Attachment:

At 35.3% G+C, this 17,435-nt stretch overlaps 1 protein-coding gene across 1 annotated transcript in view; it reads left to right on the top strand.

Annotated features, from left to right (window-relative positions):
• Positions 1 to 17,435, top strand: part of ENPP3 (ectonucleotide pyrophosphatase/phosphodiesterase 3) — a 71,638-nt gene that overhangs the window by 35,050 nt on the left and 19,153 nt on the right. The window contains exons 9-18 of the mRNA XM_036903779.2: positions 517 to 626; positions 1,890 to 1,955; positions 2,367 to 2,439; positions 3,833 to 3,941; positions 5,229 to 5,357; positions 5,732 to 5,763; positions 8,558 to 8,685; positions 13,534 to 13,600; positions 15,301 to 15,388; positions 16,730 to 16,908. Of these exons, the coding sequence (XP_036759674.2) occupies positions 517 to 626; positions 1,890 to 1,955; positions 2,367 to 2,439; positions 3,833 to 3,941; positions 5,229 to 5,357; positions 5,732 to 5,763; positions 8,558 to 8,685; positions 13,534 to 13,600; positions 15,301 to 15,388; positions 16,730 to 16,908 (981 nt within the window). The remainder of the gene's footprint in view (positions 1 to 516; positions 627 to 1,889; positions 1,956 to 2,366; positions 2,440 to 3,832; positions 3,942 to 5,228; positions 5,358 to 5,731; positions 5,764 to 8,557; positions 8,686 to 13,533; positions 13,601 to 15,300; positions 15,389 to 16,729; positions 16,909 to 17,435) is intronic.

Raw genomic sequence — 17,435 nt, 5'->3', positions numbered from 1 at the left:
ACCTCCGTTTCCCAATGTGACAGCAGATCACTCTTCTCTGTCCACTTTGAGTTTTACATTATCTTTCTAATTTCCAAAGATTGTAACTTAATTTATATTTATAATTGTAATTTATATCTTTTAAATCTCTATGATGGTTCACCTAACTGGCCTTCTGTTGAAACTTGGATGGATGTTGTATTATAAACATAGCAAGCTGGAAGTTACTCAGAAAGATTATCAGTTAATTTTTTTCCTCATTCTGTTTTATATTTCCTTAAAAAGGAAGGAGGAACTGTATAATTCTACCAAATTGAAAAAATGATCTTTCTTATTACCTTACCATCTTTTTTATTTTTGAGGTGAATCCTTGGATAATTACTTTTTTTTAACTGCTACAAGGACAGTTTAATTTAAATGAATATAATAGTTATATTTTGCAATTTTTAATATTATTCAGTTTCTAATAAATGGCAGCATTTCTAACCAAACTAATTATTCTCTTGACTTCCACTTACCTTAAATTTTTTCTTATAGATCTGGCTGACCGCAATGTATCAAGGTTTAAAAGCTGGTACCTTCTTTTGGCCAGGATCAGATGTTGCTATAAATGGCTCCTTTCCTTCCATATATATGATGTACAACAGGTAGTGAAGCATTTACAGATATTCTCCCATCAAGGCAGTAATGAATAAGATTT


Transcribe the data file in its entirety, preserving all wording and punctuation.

At 35.3% G+C, this 17,435-nt stretch overlaps 1 protein-coding gene across 1 annotated transcript in view; it reads left to right on the top strand.

Annotated features, from left to right (window-relative positions):
• Positions 1 to 17,435, top strand: part of ENPP3 (ectonucleotide pyrophosphatase/phosphodiesterase 3) — a 71,638-nt gene that overhangs the window by 35,050 nt on the left and 19,153 nt on the right. The window contains exons 9-18 of the mRNA XM_036903779.2: positions 517 to 626; positions 1,890 to 1,955; positions 2,367 to 2,439; positions 3,833 to 3,941; positions 5,229 to 5,357; positions 5,732 to 5,763; positions 8,558 to 8,685; positions 13,534 to 13,600; positions 15,301 to 15,388; positions 16,730 to 16,908. Of these exons, the coding sequence (XP_036759674.2) occupies positions 517 to 626; positions 1,890 to 1,955; positions 2,367 to 2,439; positions 3,833 to 3,941; positions 5,229 to 5,357; positions 5,732 to 5,763; positions 8,558 to 8,685; positions 13,534 to 13,600; positions 15,301 to 15,388; positions 16,730 to 16,908 (981 nt within the window). The remainder of the gene's footprint in view (positions 1 to 516; positions 627 to 1,889; positions 1,956 to 2,366; positions 2,440 to 3,832; positions 3,942 to 5,228; positions 5,358 to 5,731; positions 5,764 to 8,557; positions 8,686 to 13,533; positions 13,601 to 15,300; positions 15,389 to 16,729; positions 16,909 to 17,435) is intronic.

Raw genomic sequence — 17,435 nt, 5'->3', positions numbered from 1 at the left:
ACCTCCGTTTCCCAATGTGACAGCAGATCACTCTTCTCTGTCCACTTTGAGTTTTACATTATCTTTCTAATTTCCAAAGATTGTAACTTAATTTATATTTATAATTGTAATTTATATCTTTTAAATCTCTATGATGGTTCACCTAACTGGCCTTCTGTTGAAACTTGGATGGATGTTGTATTATAAACATAGCAAGCTGGAAGTTACTCAGAAAGATTATCAGTTAATTTTTTTCCTCATTCTGTTTTATATTTCCTTAAAAAGGAAGGAGGAACTGTATAATTCTACCAAATTGAAAAAATGATCTTTCTTATTACCTTACCATCTTTTTTATTTTTGAGGTGAATCCTTGGATAATTACTTTTTTTTAACTGCTACAAGGACAGTTTAATTTAAATGAATATAATAGTTATATTTTGCAATTTTTAATATTATTCAGTTTCTAATAAATGGCAGCATTTCTAACCAAACTAATTATTCTCTTGACTTCCACTTACCTTAAATTTTTTCTTATAGATCTGGCTGACCGCAATGTATCAAGGTTTAAAAGCTGGTACCTTCTTTTGGCCAGGATCAGATGTTGCTATAAATGGCTCCTTTCCTTCCATATATATGATGTACAACAGGTAGTGAAGCATTTACAGATATTCTCCCATCAAGGCAGTAATGAATAAGATTT